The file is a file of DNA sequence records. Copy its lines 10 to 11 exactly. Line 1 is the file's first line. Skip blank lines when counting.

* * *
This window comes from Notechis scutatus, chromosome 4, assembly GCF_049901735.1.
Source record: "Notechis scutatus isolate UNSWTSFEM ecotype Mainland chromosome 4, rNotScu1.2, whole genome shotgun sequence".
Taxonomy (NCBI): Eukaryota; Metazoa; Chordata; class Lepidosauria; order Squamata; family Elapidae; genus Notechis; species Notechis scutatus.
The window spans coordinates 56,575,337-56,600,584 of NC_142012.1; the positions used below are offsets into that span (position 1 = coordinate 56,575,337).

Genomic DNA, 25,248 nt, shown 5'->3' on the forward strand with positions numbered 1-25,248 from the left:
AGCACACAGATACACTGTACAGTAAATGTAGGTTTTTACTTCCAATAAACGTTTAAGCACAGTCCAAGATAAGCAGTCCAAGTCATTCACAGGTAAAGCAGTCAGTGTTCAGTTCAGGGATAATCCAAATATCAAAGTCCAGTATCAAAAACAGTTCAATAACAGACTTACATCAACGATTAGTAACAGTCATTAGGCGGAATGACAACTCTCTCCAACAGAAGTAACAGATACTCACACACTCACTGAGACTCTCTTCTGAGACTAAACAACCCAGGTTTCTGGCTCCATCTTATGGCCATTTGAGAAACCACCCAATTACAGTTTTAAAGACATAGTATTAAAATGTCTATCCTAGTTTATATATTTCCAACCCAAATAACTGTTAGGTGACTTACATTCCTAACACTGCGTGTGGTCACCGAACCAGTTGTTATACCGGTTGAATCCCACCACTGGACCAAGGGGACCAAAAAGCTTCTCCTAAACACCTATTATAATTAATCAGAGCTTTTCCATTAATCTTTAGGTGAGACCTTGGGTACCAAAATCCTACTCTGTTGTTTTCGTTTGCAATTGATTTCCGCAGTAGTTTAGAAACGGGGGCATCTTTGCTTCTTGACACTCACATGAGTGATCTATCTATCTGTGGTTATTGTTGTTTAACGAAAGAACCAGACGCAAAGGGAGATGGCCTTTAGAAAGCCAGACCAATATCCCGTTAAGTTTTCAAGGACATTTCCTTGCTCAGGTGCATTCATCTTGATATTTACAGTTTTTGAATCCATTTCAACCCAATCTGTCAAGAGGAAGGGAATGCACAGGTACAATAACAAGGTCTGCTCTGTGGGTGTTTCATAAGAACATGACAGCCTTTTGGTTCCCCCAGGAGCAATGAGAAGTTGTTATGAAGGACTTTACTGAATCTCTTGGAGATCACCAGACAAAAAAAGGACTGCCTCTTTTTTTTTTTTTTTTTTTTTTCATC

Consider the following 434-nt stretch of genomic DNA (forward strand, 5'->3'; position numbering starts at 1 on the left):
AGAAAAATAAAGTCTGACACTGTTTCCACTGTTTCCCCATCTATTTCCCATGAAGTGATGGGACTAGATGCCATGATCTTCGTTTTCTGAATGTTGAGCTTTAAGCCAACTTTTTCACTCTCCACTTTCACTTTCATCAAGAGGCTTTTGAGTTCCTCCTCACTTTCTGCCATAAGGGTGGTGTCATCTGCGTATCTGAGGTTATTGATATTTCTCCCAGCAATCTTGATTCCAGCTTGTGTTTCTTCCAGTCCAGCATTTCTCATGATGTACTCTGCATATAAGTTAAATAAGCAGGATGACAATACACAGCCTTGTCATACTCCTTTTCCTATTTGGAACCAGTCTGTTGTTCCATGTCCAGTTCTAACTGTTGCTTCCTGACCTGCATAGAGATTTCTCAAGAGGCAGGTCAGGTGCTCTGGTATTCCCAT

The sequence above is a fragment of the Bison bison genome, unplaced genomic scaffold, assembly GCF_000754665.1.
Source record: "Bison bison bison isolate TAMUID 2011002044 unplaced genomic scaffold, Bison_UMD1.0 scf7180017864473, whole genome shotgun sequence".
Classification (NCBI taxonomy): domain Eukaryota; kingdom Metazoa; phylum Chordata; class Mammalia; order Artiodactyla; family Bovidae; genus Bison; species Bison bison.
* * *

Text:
Source record: "Bison bison bison isolate TAMUID 2011002044 unplaced genomic scaffold, Bison_UMD1.0 scf7180017864473, whole genome shotgun sequence".
Classification (NCBI taxonomy): domain Eukaryota; kingdom Metazoa; phylum Chordata; class Mammalia; order Artiodactyla; family Bovidae; genus Bison; species Bison bison.